James Franco's New Art Involves Three's Company

Illustration for article titled James Franco's New Art Involves Three's Company

In his never-ending mission to surprise us, James Franco's new project tackles the classic '70s sitcom Three's Company.

The Sundance Institute's New Frontier program highlights "work that pushes the boundaries of storytelling and the moving image." These include "feature films, media installations, multimedia performances, transmedia experiences, panel discussions, and more." James Franco's project, titled Three's Company: The Drama is described as a "multi-media examination of the classic 70s sit-com. "

Before you laugh, consider this: Three's Company is actually a form of entertainment that has its roots in farce. The 17th century playwright Molière, who is considered to be a master of comedy, employed the same kind of jokes you'd find on Three's Company: Dirty innuendos! Puns! Wordplay! Mistaken identities! Misunderstandings stemming from eavesdropping! Mixed-up suitcases! There's certainly drama to be found, and James Franco is taking this seriously. According to his project's description:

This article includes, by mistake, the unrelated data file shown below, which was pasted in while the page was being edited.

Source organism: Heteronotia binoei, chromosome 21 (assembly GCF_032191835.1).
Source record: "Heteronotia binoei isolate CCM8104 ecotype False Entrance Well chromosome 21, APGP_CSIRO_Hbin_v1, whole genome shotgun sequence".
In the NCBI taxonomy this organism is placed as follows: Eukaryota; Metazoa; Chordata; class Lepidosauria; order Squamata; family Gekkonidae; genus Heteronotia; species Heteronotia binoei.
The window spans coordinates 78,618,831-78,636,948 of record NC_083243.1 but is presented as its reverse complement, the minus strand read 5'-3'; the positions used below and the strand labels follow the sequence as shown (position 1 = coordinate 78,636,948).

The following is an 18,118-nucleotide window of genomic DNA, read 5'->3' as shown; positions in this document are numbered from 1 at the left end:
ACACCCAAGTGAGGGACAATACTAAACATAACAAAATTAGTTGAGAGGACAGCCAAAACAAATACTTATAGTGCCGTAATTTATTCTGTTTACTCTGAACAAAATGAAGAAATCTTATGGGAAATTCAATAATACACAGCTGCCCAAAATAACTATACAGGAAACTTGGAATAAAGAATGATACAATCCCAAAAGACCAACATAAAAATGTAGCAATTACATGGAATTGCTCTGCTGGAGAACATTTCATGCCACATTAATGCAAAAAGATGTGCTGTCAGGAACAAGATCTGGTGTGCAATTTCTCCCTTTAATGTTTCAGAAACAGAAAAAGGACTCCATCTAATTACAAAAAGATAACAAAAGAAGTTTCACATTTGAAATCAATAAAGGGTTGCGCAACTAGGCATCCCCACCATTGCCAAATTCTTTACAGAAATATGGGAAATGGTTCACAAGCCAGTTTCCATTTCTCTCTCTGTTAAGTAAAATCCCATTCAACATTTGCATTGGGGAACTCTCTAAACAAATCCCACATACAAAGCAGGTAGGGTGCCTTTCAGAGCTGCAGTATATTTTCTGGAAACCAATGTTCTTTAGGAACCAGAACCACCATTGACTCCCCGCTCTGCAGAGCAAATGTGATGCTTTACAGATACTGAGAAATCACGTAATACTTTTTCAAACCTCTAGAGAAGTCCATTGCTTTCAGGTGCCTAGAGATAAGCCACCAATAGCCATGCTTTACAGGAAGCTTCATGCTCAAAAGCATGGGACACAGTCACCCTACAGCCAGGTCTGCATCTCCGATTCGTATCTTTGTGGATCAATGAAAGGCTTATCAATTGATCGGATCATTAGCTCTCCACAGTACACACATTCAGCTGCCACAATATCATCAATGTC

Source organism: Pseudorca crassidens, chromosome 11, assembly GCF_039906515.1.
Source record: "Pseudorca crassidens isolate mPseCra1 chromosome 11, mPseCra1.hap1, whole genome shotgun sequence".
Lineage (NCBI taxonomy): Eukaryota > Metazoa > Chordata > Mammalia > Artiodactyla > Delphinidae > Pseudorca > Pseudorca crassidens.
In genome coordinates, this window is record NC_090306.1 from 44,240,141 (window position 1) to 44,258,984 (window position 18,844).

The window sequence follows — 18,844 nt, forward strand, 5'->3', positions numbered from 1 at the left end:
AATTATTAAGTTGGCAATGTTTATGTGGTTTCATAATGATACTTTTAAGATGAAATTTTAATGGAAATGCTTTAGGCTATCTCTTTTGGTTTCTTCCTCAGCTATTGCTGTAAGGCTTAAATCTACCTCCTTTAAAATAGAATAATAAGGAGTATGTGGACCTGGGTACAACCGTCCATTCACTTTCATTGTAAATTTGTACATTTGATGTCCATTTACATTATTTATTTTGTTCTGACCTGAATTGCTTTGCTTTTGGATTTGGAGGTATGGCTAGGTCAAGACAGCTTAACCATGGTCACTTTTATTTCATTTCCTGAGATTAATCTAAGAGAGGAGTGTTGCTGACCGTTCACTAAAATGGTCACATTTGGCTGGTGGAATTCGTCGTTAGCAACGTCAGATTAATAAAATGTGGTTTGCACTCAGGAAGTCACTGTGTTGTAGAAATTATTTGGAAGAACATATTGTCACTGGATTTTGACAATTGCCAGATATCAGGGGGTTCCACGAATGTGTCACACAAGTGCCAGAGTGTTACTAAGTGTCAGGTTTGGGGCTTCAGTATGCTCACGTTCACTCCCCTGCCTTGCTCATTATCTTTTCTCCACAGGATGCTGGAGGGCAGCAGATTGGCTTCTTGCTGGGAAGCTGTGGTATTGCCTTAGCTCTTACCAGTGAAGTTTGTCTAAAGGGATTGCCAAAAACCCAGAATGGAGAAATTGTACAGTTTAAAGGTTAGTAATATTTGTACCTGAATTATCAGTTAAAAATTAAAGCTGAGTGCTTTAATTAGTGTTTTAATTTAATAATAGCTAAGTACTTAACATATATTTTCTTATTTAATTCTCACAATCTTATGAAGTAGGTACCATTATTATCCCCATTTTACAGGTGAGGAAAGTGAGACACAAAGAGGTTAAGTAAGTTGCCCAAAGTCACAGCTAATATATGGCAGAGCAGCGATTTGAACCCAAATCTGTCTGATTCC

Television has undoubtedly shaped our world: our increased exposure to dramatic entertainment, the shapes of our houses, the shape of the time in our day. In this piece James Franco hopes to pull television from the box and view it from "a slightly oblique perspective".

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Of course, anytime he wants to star in a remake — playing a new fangled some-think-he's-gay-but-he's-actually-straight Jack Tripper — we're ready to tune in.

A Step That Is New: James Franco Work Studies ‘Three's Company' [Arts Beat/NY Times]

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bathos [ˈbeɪθɒs]: n

1. (Literary & Literary Critical Terms) a sudden ludicrous descent from exalted to ordinary matters or style in speech or writing.

2. insincere or excessive pathos.

3. triteness; flatness.

4. the lowest point; nadir.

[from Greek: depth, from bathus deep]